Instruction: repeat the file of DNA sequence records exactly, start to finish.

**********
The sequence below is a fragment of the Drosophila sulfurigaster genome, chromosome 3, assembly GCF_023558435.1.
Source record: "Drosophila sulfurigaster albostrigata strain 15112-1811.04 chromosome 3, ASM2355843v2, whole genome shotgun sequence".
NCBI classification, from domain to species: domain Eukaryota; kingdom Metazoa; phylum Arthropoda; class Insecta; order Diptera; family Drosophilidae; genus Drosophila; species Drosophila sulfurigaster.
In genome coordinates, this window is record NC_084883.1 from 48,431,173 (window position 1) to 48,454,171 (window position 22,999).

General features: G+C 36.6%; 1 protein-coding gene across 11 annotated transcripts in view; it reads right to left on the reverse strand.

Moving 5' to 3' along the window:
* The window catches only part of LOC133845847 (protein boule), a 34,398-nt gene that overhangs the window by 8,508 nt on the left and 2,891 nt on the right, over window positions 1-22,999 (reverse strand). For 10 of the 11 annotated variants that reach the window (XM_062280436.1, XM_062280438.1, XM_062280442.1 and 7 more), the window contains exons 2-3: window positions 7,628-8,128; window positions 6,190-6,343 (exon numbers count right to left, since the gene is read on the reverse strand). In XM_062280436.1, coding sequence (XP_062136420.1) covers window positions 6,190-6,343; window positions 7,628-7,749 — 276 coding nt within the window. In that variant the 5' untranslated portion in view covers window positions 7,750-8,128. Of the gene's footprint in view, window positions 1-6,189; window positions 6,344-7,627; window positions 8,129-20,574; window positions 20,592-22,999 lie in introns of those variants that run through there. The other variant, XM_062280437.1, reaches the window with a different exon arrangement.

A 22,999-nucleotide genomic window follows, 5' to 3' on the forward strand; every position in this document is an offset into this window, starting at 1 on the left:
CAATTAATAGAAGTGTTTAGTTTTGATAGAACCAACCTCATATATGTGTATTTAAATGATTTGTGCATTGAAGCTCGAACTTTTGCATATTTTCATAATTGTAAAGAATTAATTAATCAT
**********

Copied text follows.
The sequence below is a fragment of the Drosophila sulfurigaster genome, chromosome 3, assembly GCF_023558435.1.
Source record: "Drosophila sulfurigaster albostrigata strain 15112-1811.04 chromosome 3, ASM2355843v2, whole genome shotgun sequence".
NCBI classification, from domain to species: domain Eukaryota; kingdom Metazoa; phylum Arthropoda; class Insecta; order Diptera; family Drosophilidae; genus Drosophila; species Drosophila sulfurigaster.
In genome coordinates, this window is record NC_084883.1 from 48,431,173 (window position 1) to 48,454,171 (window position 22,999).

General features: G+C 36.6%; 1 protein-coding gene across 11 annotated transcripts in view; it reads right to left on the reverse strand.

Moving 5' to 3' along the window:
* The window catches only part of LOC133845847 (protein boule), a 34,398-nt gene that overhangs the window by 8,508 nt on the left and 2,891 nt on the right, over window positions 1-22,999 (reverse strand). For 10 of the 11 annotated variants that reach the window (XM_062280436.1, XM_062280438.1, XM_062280442.1 and 7 more), the window contains exons 2-3: window positions 7,628-8,128; window positions 6,190-6,343 (exon numbers count right to left, since the gene is read on the reverse strand). In XM_062280436.1, coding sequence (XP_062136420.1) covers window positions 6,190-6,343; window positions 7,628-7,749 — 276 coding nt within the window. In that variant the 5' untranslated portion in view covers window positions 7,750-8,128. Of the gene's footprint in view, window positions 1-6,189; window positions 6,344-7,627; window positions 8,129-20,574; window positions 20,592-22,999 lie in introns of those variants that run through there. The other variant, XM_062280437.1, reaches the window with a different exon arrangement.

A 22,999-nucleotide genomic window follows, 5' to 3' on the forward strand; every position in this document is an offset into this window, starting at 1 on the left:
CAATTAATAGAAGTGTTTAGTTTTGATAGAACCAACCTCATATATGTGTATTTAAATGATTTGTGCATTGAAGCTCGAACTTTTGCATATTTTCATAATTGTAAAGAATTAATTAATCAT